Meet the LifeWorks Instructors

Anthony Antonio

Headshot of anthony antonio

Anthony Lising Antonio is Associate Professor of Education and Associate Director of the Stanford Institute for Higher Education Research at Stanford University. Antonio’s research interests focus on stratification and postsecondary access, racial diversity and its impact on students and institutions, student friendship networks, and student development. His current work includes studies of engineering education and college counseling.


Helen Brooks

Helen B. Brooks earned a Joint Ph.D. in English and Humanities at Stanford in 1980. Publications on John Donne; on the poetry of John Donne and Adrienne Rich (a commissioned article in The John Donne Journal, Vol. 26, 2007); on the poetry of John Donne and the modern stone lithographs of June Wayne in The John Donne Journal, Vol. 28, 2009; on the Spiritual Exercises of St. Ignatius Loyola and Early Modern poetry; on the poetry of John Davies of Hereford for the Dictionary of Literary Biography; and served as a Contributing Editor for The Variorum Edition of the Poetry of John Donne: The Holy Sonnets, Vol. 7 published by Indiana University Press, 2005. Teaching includes courses on John Donne, Shakespeare, Marlowe, Early Modern women's literature, literature and gender, Renaissance/Early Modern poetry, Renaissance/Early Modern intellectual and cultural history, theoretical approaches to literature. Other research and teaching interests include interdisciplinarity; literature and the advent of mathematical perspective; reception theory (including cognitive studies, the neurosciences and literary and artistic forms); evolutionary theory and literature; modern poetry; and drama. Appointed to the Affiliated Faculty for the Program in Feminist, Gender and Sexuality Studies at Stanford (2010-present). Elected as an officer and Executive Committee member of The John Donne Society in 2005. Re-elected to The John Donne Society Executive Committee for 2011-2013. Appointed to the Editorial Advisory Board of the academic journal: Forum on Public Policy, published by Oxford Round Table and the University of Oxford (2005-present). Elected to Marquis Who's Who of American Women (2007-2014) and to Who's Who in America (2008-2014). Recipient in February, 2010 of The John Donne Society Distinguished Service Award; Received The Dinkelspiel Award for Outstanding Contributions to Undergraduate Education at Stanford (1994).


Fred Luskin

Headshot of Fred LuskinFrederic Luskin Ph.D. has been teaching at Stanford for twenty years.  He co-taught the first class focused on spiritual well being in the 90’s called Mind, Body and Spirit. Since then he has studied and taught extensively on the benefits of forgiveness as the Director of the Stanford Forgiveness Project.  He has written two best selling books on forgiveness: Forgive for Good and Forgive for Love.  Five years ago Dr. Luskin and Carole Pertofsky began teaching the happiness (positive psychology) classes at Stanford. As one of the original researchers in positive psychology, he is a firm believer in highlighting human strengths. This year Dr. Luskin is teaching classes on storytelling with Jonah Willihnganz, a class on meditation and two classes on wellness. He teaches workshops on developing emotional intelligence for the Vice Provost of Graduate Education.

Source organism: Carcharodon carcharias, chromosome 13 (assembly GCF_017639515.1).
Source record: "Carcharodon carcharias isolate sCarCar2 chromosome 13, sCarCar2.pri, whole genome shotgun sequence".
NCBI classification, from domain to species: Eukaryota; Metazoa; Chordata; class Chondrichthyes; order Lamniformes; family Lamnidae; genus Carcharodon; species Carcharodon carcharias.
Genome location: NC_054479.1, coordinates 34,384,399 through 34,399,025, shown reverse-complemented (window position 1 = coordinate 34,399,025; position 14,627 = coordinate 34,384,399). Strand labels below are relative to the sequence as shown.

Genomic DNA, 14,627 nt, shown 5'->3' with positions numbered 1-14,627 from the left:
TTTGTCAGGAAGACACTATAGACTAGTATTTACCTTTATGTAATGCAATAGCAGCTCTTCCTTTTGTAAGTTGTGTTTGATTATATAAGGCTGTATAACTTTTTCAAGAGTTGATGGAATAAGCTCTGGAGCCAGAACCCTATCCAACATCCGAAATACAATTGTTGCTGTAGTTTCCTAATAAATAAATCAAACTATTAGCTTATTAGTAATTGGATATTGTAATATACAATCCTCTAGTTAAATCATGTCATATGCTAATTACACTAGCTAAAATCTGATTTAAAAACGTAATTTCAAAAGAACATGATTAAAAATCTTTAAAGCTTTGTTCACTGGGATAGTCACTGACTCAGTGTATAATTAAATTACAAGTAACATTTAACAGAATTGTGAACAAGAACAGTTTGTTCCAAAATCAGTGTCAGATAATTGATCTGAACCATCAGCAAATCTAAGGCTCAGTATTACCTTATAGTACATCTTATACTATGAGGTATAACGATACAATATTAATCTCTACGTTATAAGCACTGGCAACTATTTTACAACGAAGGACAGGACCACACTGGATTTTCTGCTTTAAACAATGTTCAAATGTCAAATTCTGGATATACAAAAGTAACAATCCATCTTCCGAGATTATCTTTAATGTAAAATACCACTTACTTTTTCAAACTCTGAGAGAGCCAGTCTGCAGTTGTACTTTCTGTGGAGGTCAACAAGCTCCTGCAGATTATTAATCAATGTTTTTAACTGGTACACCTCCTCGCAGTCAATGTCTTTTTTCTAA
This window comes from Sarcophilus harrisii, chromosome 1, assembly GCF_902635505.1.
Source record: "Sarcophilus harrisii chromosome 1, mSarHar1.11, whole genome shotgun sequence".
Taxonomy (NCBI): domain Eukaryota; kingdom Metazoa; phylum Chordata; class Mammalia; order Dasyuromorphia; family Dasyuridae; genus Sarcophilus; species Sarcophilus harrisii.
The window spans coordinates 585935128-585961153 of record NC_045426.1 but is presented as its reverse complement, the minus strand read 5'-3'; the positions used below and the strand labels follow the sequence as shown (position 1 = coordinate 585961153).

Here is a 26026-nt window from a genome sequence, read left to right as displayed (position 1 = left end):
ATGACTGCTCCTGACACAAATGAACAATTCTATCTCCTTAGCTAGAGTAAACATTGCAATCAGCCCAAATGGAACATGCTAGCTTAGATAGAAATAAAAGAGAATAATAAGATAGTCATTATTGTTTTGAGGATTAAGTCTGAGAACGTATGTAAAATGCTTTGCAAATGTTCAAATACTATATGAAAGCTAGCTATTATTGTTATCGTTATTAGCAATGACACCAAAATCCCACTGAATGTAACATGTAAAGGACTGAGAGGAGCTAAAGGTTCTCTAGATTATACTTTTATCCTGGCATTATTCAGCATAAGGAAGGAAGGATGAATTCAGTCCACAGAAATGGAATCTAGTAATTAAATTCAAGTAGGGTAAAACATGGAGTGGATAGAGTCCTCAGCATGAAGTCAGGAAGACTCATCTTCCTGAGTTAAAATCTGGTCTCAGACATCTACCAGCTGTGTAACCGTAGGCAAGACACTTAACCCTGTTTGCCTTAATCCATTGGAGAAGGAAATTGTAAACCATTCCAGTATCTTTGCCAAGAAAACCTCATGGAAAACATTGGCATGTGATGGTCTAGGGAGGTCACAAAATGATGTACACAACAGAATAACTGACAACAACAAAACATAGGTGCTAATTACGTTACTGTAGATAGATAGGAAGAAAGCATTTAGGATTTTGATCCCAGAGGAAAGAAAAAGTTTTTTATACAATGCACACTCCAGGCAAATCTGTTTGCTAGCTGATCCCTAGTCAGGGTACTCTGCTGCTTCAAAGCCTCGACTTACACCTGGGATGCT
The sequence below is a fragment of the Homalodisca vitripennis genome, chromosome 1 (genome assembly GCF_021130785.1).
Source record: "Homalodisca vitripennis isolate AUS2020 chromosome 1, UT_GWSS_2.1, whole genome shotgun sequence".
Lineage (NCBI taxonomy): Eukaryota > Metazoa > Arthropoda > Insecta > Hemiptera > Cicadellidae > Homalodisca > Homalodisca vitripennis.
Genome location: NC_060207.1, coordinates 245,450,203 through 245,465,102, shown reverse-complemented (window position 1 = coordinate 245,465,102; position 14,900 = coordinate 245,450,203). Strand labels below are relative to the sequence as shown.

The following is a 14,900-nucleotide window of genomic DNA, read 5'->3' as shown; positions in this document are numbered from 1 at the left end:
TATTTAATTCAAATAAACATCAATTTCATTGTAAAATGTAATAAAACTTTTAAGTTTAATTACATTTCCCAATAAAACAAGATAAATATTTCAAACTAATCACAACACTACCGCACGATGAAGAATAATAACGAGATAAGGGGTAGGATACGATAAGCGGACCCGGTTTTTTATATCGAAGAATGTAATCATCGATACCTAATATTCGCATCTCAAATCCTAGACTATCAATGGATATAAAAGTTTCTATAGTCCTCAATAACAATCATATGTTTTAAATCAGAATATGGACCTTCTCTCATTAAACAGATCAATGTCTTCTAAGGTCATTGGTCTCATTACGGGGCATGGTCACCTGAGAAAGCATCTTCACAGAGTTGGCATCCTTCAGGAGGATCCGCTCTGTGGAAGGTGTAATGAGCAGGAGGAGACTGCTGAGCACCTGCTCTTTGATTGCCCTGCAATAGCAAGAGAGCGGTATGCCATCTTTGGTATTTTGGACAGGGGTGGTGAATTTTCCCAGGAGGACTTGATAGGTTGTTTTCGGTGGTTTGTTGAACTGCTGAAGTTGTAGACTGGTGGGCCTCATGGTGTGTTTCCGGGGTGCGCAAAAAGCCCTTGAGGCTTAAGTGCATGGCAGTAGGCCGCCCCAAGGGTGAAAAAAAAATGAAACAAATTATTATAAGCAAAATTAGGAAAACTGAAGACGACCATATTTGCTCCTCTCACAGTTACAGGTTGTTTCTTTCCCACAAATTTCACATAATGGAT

Stephen Murphy-Shigematsu

Headshot of Stephen Murphy ShigematsuStephen Murphy-Shigematsu is a psychologist who teaches courses that foster appreciative intelligence and connected knowing in Psychology, Anthropology, Human Biology, and Comparative Studies in Race and Ethnicity. Consulting Professor in Asian American Studies, he is active in the Program in Arts, Humanities, and Medicine in the School of Medicine and in the Center for Sustainable Development and Global Competitiveness Youth Leadership Development Program in the School of Engineering. A Fulbright scholar to Okinawa, Dr. Murphy-Shigematsu is president of the NPO Nichibei Care and cultural diversity and leadership consultant for the U.S. Marines and Navy. An essayist, blogger, and author of books in English and Japanese, including When Half is Wholeand Synergy, Healing and Empowerment,he received a doctorate in Counseling and Consulting Psychology from Harvard University  and was professor of International Education at the University of Tokyo.